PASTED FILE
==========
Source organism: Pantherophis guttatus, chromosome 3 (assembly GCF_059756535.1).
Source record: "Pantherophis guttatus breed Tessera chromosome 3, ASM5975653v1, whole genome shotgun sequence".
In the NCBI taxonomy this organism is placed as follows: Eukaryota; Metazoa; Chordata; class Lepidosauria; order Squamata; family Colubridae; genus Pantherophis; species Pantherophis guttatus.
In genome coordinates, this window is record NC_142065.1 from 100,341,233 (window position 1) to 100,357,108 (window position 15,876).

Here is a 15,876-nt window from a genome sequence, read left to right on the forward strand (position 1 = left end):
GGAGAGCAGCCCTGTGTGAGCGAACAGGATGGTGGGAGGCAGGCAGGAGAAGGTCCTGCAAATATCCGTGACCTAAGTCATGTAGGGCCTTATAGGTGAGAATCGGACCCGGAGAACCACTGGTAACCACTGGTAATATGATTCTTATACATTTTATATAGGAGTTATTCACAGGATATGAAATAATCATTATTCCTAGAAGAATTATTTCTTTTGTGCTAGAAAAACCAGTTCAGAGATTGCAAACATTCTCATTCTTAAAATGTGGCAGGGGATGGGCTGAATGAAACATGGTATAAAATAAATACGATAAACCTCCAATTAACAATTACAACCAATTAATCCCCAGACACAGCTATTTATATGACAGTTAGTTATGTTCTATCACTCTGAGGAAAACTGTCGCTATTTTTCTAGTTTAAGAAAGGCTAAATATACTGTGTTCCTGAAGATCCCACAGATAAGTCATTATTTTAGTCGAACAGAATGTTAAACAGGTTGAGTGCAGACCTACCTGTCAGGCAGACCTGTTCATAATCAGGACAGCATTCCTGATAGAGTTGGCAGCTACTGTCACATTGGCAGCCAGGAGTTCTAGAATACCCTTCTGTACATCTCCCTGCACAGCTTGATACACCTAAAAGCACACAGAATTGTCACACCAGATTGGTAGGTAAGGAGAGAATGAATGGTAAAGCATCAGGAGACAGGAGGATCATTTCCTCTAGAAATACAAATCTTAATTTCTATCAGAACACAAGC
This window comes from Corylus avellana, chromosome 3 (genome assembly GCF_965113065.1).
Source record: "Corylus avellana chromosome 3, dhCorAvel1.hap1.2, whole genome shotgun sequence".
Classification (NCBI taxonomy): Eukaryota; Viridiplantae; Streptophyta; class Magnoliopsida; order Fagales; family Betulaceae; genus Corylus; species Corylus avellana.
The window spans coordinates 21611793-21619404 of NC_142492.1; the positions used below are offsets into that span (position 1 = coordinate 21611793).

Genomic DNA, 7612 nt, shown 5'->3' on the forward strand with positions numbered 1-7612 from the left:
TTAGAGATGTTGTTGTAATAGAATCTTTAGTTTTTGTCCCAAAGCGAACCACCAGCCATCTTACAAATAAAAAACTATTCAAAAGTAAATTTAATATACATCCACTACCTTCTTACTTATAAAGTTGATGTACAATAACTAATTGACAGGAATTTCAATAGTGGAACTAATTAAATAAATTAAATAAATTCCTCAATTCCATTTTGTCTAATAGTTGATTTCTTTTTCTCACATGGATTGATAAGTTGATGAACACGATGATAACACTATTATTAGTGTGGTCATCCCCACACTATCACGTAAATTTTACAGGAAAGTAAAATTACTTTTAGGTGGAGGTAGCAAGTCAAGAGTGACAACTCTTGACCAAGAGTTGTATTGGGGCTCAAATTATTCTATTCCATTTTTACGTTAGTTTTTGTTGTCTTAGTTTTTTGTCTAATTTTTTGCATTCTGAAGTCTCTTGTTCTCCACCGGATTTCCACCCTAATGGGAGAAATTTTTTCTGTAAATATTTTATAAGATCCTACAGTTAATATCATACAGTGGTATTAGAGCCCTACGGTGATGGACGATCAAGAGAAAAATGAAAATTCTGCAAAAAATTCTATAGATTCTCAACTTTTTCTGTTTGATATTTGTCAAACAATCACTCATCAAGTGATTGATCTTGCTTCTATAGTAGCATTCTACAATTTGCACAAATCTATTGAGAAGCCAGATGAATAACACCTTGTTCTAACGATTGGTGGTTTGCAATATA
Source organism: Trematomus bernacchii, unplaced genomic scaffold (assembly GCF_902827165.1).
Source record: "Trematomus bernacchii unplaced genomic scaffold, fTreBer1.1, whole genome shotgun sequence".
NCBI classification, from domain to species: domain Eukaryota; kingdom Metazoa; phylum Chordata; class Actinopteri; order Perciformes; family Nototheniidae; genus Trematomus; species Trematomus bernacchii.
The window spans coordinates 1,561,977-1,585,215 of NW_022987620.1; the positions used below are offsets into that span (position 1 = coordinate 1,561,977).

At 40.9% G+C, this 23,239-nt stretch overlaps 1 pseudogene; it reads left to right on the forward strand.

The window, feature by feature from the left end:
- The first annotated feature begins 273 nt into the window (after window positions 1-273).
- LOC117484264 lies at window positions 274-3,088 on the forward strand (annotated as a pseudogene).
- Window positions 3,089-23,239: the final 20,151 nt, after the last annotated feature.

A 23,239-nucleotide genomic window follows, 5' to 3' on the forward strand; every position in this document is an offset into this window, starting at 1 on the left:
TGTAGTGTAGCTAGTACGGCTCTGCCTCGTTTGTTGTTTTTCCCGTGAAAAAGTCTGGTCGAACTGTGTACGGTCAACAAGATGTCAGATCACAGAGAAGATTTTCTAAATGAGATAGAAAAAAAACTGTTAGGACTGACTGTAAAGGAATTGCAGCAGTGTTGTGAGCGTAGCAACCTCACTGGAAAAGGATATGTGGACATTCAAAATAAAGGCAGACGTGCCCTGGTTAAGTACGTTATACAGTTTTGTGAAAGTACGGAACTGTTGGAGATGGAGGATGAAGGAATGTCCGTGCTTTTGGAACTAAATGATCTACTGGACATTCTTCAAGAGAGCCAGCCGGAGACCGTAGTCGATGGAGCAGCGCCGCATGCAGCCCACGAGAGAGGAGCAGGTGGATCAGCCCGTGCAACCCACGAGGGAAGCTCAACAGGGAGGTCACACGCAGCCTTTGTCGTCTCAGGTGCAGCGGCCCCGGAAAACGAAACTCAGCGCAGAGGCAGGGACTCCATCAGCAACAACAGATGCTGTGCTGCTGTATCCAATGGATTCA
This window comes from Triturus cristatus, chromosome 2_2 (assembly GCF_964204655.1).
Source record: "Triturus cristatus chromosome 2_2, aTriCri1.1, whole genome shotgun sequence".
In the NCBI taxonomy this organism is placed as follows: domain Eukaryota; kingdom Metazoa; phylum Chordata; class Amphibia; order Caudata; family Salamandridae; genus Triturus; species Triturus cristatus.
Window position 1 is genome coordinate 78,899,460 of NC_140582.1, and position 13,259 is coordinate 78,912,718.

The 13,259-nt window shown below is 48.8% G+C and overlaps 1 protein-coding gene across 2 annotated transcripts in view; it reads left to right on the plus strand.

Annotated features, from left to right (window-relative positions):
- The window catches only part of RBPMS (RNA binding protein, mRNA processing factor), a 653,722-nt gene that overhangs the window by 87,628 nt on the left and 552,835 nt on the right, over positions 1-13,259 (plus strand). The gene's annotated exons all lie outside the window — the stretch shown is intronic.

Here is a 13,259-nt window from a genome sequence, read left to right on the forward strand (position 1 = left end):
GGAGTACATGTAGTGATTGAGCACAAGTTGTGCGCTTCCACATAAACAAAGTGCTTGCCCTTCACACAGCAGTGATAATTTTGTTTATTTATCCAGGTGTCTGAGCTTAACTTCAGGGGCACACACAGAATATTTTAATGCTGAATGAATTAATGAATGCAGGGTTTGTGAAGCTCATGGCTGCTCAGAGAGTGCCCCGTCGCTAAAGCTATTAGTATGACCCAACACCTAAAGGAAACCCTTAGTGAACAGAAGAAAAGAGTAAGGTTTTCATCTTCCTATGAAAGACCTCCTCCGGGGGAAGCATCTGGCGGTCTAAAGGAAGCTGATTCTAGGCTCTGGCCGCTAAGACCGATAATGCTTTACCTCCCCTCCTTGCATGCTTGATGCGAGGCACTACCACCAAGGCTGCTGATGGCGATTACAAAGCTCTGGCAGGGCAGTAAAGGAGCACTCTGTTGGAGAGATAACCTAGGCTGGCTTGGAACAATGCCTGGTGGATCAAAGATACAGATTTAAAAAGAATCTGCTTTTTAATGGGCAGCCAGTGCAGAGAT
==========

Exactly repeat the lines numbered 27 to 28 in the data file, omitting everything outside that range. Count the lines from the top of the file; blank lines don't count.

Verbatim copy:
Window position 1 is genome coordinate 78,899,460 of NC_140582.1, and position 13,259 is coordinate 78,912,718.

The 13,259-nt window shown below is 48.8% G+C and overlaps 1 protein-coding gene across 2 annotated transcripts in view; it reads left to right on the plus strand.